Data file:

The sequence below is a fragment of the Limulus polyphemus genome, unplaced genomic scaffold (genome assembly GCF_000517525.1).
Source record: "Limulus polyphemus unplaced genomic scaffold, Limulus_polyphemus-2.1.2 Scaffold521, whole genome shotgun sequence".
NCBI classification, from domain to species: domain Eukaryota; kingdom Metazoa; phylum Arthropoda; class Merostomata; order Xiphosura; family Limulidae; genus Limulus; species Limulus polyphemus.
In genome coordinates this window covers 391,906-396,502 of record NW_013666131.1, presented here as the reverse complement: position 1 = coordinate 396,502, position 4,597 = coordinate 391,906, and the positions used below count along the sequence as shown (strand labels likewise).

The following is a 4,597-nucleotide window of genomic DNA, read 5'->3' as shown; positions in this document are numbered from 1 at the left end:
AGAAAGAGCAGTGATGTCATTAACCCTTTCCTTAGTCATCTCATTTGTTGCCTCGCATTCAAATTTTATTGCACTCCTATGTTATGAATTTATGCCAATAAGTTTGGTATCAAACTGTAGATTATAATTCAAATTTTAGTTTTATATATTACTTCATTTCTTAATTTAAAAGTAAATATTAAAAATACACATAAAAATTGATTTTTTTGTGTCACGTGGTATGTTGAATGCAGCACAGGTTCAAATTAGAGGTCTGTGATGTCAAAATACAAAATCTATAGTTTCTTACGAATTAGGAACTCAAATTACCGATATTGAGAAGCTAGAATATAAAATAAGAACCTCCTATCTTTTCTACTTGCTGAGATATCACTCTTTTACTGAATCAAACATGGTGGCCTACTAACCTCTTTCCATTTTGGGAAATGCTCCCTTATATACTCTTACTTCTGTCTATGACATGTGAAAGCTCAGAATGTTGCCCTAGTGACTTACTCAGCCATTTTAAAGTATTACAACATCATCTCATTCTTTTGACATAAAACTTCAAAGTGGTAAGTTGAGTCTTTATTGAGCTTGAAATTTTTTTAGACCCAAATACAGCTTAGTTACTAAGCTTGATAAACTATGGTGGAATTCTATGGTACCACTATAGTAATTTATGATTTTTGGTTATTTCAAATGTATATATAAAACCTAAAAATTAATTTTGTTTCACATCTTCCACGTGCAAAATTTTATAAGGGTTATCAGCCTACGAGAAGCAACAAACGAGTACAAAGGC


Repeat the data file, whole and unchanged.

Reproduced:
The sequence below is a fragment of the Limulus polyphemus genome, unplaced genomic scaffold (genome assembly GCF_000517525.1).
Source record: "Limulus polyphemus unplaced genomic scaffold, Limulus_polyphemus-2.1.2 Scaffold521, whole genome shotgun sequence".
NCBI classification, from domain to species: domain Eukaryota; kingdom Metazoa; phylum Arthropoda; class Merostomata; order Xiphosura; family Limulidae; genus Limulus; species Limulus polyphemus.
In genome coordinates this window covers 391,906-396,502 of record NW_013666131.1, presented here as the reverse complement: position 1 = coordinate 396,502, position 4,597 = coordinate 391,906, and the positions used below count along the sequence as shown (strand labels likewise).

The following is a 4,597-nucleotide window of genomic DNA, read 5'->3' as shown; positions in this document are numbered from 1 at the left end:
AGAAAGAGCAGTGATGTCATTAACCCTTTCCTTAGTCATCTCATTTGTTGCCTCGCATTCAAATTTTATTGCACTCCTATGTTATGAATTTATGCCAATAAGTTTGGTATCAAACTGTAGATTATAATTCAAATTTTAGTTTTATATATTACTTCATTTCTTAATTTAAAAGTAAATATTAAAAATACACATAAAAATTGATTTTTTTGTGTCACGTGGTATGTTGAATGCAGCACAGGTTCAAATTAGAGGTCTGTGATGTCAAAATACAAAATCTATAGTTTCTTACGAATTAGGAACTCAAATTACCGATATTGAGAAGCTAGAATATAAAATAAGAACCTCCTATCTTTTCTACTTGCTGAGATATCACTCTTTTACTGAATCAAACATGGTGGCCTACTAACCTCTTTCCATTTTGGGAAATGCTCCCTTATATACTCTTACTTCTGTCTATGACATGTGAAAGCTCAGAATGTTGCCCTAGTGACTTACTCAGCCATTTTAAAGTATTACAACATCATCTCATTCTTTTGACATAAAACTTCAAAGTGGTAAGTTGAGTCTTTATTGAGCTTGAAATTTTTTTAGACCCAAATACAGCTTAGTTACTAAGCTTGATAAACTATGGTGGAATTCTATGGTACCACTATAGTAATTTATGATTTTTGGTTATTTCAAATGTATATATAAAACCTAAAAATTAATTTTGTTTCACATCTTCCACGTGCAAAATTTTATAAGGGTTATCAGCCTACGAGAAGCAACAAACGAGTACAAAGGC